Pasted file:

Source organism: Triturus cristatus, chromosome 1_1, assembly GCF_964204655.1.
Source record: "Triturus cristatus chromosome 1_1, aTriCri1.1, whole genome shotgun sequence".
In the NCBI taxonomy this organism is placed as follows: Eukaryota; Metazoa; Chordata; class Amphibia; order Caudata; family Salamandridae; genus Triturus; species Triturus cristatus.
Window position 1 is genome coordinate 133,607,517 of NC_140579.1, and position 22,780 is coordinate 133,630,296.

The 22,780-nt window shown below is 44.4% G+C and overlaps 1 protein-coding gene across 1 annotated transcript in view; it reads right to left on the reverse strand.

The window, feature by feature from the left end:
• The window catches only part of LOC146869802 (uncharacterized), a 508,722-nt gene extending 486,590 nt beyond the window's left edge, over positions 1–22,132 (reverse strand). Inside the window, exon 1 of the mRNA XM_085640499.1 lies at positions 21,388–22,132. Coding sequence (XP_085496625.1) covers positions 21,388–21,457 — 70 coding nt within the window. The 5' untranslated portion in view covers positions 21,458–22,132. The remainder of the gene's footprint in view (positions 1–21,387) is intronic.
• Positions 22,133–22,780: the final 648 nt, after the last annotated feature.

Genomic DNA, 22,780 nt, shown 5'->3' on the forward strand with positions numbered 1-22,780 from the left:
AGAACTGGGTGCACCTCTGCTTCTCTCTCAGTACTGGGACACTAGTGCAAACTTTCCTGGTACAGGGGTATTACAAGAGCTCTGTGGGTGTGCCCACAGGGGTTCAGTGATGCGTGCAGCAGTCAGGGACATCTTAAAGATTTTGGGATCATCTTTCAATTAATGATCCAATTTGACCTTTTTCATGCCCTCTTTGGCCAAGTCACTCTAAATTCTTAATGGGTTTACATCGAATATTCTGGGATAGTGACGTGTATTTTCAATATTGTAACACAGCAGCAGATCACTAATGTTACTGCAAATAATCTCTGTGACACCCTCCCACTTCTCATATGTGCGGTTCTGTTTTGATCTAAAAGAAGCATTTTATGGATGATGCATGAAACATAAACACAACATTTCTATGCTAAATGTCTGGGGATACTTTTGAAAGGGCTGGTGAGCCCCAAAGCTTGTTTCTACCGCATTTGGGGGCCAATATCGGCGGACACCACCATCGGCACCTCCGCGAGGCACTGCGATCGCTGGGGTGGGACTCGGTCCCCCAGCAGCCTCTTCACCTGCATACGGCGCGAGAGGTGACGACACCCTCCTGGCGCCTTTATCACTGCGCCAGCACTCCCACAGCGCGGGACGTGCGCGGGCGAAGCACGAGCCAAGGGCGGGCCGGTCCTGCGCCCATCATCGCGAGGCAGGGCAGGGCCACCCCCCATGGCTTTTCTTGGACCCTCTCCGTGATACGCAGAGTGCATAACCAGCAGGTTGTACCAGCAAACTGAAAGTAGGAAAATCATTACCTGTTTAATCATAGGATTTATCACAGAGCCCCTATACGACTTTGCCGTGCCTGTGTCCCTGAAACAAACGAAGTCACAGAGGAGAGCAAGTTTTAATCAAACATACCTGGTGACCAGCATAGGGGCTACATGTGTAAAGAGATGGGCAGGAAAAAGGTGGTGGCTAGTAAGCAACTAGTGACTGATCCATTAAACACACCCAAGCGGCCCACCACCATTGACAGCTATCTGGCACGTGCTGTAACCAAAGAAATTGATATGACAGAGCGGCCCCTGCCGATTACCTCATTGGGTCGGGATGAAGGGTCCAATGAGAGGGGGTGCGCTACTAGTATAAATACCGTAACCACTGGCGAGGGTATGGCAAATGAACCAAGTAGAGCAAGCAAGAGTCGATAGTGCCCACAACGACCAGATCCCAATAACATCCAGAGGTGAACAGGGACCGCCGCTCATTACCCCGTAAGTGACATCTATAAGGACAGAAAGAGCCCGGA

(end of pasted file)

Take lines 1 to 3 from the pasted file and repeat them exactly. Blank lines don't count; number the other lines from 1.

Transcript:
Source organism: Triturus cristatus, chromosome 1_1, assembly GCF_964204655.1.
Source record: "Triturus cristatus chromosome 1_1, aTriCri1.1, whole genome shotgun sequence".
In the NCBI taxonomy this organism is placed as follows: Eukaryota; Metazoa; Chordata; class Amphibia; order Caudata; family Salamandridae; genus Triturus; species Triturus cristatus.